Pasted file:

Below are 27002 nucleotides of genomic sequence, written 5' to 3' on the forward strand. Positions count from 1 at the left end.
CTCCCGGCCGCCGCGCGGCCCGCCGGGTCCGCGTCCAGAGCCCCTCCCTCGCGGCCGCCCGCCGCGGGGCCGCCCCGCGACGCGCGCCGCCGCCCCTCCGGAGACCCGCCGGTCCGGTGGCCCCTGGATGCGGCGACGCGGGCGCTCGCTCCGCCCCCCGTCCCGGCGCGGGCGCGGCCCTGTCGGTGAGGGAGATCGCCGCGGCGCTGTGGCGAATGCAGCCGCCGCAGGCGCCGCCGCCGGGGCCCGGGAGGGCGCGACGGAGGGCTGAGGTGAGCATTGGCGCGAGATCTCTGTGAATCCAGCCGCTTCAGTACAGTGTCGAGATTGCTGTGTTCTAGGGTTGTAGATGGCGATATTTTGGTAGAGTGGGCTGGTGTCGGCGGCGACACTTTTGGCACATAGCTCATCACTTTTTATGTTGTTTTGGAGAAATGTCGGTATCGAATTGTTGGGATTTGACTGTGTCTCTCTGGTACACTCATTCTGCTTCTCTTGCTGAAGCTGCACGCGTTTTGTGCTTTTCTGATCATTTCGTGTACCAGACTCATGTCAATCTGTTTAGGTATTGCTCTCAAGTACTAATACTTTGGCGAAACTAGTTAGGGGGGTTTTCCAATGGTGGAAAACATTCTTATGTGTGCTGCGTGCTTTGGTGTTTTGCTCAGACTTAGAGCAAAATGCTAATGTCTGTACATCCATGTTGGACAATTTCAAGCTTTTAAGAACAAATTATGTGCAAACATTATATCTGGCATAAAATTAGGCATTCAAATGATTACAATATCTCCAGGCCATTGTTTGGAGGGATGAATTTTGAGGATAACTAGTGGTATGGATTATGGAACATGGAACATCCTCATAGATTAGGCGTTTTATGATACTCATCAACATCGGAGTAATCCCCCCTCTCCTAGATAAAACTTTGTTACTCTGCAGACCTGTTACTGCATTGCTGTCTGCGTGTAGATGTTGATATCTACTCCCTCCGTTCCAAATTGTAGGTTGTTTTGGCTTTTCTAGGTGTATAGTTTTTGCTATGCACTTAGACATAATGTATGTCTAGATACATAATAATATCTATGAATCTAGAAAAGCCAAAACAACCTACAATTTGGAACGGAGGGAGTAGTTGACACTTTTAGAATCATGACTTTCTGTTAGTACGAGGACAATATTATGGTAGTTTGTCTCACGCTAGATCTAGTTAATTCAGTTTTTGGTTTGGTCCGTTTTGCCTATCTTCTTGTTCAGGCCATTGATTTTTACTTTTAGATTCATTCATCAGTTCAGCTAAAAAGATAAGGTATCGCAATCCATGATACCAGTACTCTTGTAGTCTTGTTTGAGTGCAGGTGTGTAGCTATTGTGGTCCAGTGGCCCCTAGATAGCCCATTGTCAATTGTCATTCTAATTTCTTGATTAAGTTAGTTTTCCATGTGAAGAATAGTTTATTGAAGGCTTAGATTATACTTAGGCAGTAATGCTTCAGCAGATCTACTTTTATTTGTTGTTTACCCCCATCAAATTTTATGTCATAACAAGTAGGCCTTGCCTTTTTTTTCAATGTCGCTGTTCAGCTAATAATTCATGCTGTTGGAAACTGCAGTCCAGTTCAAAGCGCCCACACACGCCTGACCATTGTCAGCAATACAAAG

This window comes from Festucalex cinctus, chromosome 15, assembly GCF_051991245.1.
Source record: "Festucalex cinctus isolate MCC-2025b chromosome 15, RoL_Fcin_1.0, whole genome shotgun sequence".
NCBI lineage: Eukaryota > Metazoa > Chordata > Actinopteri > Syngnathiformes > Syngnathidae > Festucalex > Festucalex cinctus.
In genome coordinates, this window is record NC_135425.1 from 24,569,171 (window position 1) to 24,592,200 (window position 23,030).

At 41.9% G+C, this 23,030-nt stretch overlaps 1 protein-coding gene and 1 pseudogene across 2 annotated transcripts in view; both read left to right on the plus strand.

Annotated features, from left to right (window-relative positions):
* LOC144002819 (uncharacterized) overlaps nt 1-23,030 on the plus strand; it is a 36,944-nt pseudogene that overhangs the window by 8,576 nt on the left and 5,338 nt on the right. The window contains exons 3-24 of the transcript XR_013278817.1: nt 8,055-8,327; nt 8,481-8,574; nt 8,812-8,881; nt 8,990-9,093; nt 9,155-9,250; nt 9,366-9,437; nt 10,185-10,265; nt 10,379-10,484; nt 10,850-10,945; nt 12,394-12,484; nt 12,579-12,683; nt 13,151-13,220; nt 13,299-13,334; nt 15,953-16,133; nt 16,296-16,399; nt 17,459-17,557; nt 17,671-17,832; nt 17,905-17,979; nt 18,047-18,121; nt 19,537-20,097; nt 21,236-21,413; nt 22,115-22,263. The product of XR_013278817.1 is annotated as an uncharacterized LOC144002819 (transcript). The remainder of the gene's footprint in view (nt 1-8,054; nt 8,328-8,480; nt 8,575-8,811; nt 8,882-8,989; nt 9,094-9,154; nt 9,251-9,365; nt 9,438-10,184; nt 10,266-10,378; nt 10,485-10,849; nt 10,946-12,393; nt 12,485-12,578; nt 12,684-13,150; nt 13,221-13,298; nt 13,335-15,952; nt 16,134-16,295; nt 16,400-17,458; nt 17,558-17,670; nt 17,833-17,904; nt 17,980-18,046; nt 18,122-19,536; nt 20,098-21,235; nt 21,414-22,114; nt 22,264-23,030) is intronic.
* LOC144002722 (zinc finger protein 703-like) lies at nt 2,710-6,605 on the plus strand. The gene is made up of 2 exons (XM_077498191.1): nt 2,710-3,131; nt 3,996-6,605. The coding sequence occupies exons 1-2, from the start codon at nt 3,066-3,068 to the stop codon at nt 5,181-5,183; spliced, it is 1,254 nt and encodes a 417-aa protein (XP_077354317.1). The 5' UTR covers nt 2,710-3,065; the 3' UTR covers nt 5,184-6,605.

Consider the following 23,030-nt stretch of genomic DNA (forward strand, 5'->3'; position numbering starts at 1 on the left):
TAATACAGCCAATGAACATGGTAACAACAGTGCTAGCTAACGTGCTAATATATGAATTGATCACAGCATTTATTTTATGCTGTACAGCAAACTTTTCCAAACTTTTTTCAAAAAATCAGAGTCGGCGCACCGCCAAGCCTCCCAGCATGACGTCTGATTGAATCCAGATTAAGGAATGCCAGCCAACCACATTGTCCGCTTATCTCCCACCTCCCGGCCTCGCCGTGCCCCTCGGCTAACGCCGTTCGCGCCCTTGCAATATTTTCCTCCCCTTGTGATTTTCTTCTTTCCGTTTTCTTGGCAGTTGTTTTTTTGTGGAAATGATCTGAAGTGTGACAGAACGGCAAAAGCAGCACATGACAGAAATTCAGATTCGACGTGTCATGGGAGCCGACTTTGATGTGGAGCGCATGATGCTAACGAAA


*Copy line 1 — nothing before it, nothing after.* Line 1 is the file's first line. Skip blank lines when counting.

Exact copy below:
Below are 27002 nucleotides of genomic sequence, written 5' to 3' on the forward strand. Positions count from 1 at the left end.